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Harris County Buys 20-Story Downtown Office Building For $26M

Harris County acquired a 20% occupied, foreclosed office building in Downtown Houston in an attempt to consolidate offices and save money on leases.

1010 Lamar St. in Houston

The county government bought the 20-story building at 1010 Lamar St. for $26M or about $86 per SF, Goodwin Advisors shared on LinkedIn

The building was initially put on the market by owner Younan Properties in 2018 after it refinanced the property, spent $7M on renovations and tenant improvements, and renamed it Lamar Plaza, according to CoStar News. At the time, it hoped to fetch a price in the mid $40M range.

Goodwin Advisors represented the lender that foreclosed on the building and took ownership of it, Goodwin’s Jason Presley and Evan Stone told CoStar. 

The sale of the 301K SF building, built in 1981, came with a 490-space parking garage building at 1111 Main St. that was once the Sakowitz department store, according to Realty News Report.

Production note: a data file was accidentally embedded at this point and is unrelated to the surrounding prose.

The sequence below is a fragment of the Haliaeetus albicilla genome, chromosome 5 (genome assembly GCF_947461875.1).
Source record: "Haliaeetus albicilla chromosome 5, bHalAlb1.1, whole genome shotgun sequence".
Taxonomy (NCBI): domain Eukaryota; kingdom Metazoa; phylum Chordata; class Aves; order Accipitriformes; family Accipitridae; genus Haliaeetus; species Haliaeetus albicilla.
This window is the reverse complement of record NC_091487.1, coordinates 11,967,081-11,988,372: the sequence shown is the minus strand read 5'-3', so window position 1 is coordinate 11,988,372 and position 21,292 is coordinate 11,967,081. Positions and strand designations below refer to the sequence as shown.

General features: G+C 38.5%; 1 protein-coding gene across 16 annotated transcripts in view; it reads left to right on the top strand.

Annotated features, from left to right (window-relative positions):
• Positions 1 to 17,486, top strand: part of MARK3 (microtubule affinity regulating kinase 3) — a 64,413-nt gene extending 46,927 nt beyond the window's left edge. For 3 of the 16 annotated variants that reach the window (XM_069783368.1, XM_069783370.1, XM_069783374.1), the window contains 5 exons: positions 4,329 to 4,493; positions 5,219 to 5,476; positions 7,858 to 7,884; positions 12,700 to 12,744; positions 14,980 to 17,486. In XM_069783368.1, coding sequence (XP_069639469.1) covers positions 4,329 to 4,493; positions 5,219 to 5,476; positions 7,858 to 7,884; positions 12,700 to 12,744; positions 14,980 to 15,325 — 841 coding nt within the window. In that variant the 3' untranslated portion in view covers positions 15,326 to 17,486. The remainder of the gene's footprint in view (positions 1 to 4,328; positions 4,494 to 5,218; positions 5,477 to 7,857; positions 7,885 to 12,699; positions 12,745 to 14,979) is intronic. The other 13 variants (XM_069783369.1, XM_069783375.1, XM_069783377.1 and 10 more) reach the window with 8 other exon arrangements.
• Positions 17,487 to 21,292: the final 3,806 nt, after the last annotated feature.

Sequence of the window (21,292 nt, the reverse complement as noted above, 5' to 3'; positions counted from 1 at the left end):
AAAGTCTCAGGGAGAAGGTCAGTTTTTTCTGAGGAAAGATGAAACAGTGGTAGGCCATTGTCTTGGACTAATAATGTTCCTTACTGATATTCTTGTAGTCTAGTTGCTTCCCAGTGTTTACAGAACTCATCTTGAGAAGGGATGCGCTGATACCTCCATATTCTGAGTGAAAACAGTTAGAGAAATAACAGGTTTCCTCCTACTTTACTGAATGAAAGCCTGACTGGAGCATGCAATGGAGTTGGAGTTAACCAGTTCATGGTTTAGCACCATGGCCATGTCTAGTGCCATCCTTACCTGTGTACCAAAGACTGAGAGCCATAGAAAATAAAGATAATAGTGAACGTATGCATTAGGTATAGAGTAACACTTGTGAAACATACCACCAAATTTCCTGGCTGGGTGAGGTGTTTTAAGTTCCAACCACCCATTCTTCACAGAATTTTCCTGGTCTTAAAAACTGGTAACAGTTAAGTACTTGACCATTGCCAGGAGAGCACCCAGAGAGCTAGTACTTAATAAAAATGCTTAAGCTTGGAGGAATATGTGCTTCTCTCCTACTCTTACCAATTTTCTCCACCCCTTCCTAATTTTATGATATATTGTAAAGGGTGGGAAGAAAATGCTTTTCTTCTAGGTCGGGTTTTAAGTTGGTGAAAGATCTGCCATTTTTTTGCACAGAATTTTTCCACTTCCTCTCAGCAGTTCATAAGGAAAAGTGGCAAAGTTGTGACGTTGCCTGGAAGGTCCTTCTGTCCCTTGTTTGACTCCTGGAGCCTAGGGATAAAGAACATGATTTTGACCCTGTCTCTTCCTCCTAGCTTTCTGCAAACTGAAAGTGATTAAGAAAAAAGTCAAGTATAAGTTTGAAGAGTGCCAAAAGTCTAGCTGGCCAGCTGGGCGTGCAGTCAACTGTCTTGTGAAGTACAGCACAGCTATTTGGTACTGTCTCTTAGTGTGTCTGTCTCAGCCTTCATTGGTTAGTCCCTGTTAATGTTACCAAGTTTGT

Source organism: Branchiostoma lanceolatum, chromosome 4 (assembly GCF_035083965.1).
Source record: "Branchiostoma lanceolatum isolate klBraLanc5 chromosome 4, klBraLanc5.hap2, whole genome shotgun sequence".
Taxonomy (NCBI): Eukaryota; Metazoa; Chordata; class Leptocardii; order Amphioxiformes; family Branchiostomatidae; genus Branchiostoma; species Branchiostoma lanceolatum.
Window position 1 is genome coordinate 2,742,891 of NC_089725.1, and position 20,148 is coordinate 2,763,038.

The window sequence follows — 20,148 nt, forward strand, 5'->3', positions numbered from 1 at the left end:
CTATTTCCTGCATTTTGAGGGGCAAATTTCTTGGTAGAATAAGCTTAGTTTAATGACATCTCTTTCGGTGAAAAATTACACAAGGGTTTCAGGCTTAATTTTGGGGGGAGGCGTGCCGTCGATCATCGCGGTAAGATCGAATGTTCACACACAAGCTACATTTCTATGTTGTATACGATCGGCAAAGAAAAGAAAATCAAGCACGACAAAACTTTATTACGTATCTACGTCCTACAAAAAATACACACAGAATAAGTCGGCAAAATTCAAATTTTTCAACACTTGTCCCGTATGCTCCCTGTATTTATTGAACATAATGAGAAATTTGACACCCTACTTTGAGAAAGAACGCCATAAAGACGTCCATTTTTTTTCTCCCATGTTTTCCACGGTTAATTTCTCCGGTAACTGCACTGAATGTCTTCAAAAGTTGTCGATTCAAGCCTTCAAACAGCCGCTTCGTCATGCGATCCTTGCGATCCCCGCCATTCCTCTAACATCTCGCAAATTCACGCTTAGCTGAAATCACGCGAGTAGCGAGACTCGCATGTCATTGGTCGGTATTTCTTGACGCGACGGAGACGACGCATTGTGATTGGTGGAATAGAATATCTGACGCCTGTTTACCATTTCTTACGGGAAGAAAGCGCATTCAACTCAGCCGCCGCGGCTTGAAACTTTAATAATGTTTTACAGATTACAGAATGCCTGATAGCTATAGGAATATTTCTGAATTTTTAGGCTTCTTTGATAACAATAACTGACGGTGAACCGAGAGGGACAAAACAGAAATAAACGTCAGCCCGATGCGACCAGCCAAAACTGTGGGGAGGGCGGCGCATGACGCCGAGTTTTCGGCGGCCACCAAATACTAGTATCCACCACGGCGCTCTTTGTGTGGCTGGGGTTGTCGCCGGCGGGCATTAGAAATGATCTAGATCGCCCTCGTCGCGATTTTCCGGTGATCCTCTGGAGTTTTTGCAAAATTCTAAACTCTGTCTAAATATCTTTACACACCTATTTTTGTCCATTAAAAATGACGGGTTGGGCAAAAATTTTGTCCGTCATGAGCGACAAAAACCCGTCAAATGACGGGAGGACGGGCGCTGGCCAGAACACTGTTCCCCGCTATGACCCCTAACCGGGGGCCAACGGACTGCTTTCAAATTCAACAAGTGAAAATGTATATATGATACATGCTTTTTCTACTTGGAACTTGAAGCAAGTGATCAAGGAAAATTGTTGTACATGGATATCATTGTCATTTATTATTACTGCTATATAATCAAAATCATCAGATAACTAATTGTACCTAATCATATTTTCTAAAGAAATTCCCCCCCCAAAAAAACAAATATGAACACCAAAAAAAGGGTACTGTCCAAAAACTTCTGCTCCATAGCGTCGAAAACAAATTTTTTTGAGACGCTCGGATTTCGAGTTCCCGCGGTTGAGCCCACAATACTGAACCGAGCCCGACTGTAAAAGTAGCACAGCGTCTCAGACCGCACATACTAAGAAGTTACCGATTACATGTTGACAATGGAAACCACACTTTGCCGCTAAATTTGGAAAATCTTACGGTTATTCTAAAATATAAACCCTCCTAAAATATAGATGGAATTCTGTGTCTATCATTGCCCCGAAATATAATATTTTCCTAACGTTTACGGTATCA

The county intends to use Lamar Plaza as part of its plan to consolidate county offices and is asking for $9.5M to fund its first phase of renovations, CoStar reported, citing public agenda filings. 

While CoStar could not reach a Harris County representative for comment, the county’s 2021 purchase of 1111 Fannin St., across the street from Lamar Plaza, signifies that the two towers could be a central complex for government administration use.

“It was a 1980s vintage atrium office building in the center of a major city,” Presley told CoStar News. "You just have to find the right person it is relevant to.” 

Harris County Commissioners Court records indicate the deal was approved in September 2023 as part of an effort to consolidate offices, allowing the county to "discontinue some costly leases in and around downtown and save the County money it would otherwise have spent on constructing new facilities."

Officials had mulled building a new county facility near the intersection of U.S. Highway 290 and Interstate 610, but an $85M price tag as of four years ago led them to explore other options, reported.

Presley and Stone said that the building was 20% occupied at the time of sale, and CoStar reported that it was unclear whether those tenants would remain in the building.